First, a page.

"You ever heard of a guy named Don Lapree?" asks The Great Scott. "I saw one of his infomercials one night. He sells something called The Make Money Package. He said he gets almost all of his business from classified ads in papers all over the country. So I thought if he could do it, so could I."

Don Lapree's ad worked -- sort of. The Great Scott didn't order The Make Money Package, but he did buy a three-line ad, plus headline, that runs in the daily editions of the Globe. Galbraith's ad reads "The Great Scott, Magician! Balloon Artistry, Twisting, Comedy, 781-331-3645," and puts his name and phone number in the homes of 1.4 million newspaper readers, potential clients all.

Things didn't exactly work out as planned for The Great Scott, though. Despite the potential exposure from the ad, results after the first week were grim: he received no new calls. Discouraged and $60 the poorer, Galbraith pulled the ad after seven days. "It was going to be too much money to keep it," he said.

The loss of the ad doesn't leave the resourceful magician without hope for his career, however. No matter how many responses the ad might, in time, have drawn, Galbraith never expected to rely exclusively on the classified listing. "I get most of my business by word of mouth," he says, adding that in the same week that he ran the ad, he arranged by phone to perform at Browser's Seafood in Abington, Mass. For now, Galbraith will continue to cold call restaurant managers, trying to interest them in table-hopping entertainment, either for grand openings or to spice up existing operations.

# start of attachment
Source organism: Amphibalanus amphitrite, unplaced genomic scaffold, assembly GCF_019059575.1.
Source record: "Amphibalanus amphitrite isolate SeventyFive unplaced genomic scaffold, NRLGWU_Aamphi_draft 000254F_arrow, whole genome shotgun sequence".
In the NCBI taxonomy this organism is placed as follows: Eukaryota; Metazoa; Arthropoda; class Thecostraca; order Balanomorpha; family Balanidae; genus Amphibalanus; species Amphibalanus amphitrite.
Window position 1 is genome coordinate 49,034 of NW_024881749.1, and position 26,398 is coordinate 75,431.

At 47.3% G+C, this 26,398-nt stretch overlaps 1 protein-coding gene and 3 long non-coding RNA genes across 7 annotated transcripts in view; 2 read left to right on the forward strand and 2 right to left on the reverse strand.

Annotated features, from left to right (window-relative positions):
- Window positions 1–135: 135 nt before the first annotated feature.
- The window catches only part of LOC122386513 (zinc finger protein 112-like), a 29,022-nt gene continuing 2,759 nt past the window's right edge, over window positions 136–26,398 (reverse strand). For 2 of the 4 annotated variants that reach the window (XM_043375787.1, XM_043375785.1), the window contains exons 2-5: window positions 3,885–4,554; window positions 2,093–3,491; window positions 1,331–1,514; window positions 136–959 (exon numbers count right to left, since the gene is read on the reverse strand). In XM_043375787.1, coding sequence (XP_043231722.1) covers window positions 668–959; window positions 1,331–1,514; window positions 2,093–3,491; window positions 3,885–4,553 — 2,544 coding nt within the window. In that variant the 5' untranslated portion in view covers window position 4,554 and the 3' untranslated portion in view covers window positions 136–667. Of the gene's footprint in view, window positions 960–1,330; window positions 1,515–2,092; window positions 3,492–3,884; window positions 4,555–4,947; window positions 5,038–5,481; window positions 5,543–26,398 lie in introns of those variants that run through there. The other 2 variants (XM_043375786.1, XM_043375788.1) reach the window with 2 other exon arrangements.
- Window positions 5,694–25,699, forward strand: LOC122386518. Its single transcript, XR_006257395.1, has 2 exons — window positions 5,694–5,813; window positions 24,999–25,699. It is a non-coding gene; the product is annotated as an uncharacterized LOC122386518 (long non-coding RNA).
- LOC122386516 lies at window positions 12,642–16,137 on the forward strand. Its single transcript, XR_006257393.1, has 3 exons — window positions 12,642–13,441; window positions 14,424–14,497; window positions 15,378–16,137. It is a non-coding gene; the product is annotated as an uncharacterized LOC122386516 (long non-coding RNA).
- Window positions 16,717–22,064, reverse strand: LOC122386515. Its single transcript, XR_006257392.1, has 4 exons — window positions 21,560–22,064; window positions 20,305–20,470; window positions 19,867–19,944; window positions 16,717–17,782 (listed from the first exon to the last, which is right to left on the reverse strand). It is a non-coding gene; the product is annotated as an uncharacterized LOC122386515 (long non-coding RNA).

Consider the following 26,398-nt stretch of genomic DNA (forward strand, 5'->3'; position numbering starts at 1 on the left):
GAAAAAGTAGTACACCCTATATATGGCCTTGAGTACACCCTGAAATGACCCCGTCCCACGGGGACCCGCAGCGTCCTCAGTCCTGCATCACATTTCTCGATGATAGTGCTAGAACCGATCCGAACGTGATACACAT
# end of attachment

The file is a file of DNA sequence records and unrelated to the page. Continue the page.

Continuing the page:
The Great Scott's attempt to advertise by classified ad didn't work for him in part because it didn't run long enough. But no matter how long an ad sits in the paper, designing it carefully will help.

Make the ads as readable as possible. The main job of a classified ad is to get a potential client to contact you, not to advertise every detail of your business. Let your personal sales abilities, expertise, rates, and other competitive advantages seal the deal. Your ad will be part of a sea of gray type, so use the tools at hand to keep it from getting lost. Spring for boldface, headline type, like Galbraith, who also ran his Great Scott stage name (with an exclamation point) to attract readers. Other readability tips include avoiding abbreviations and using adequate space between words and punctuation.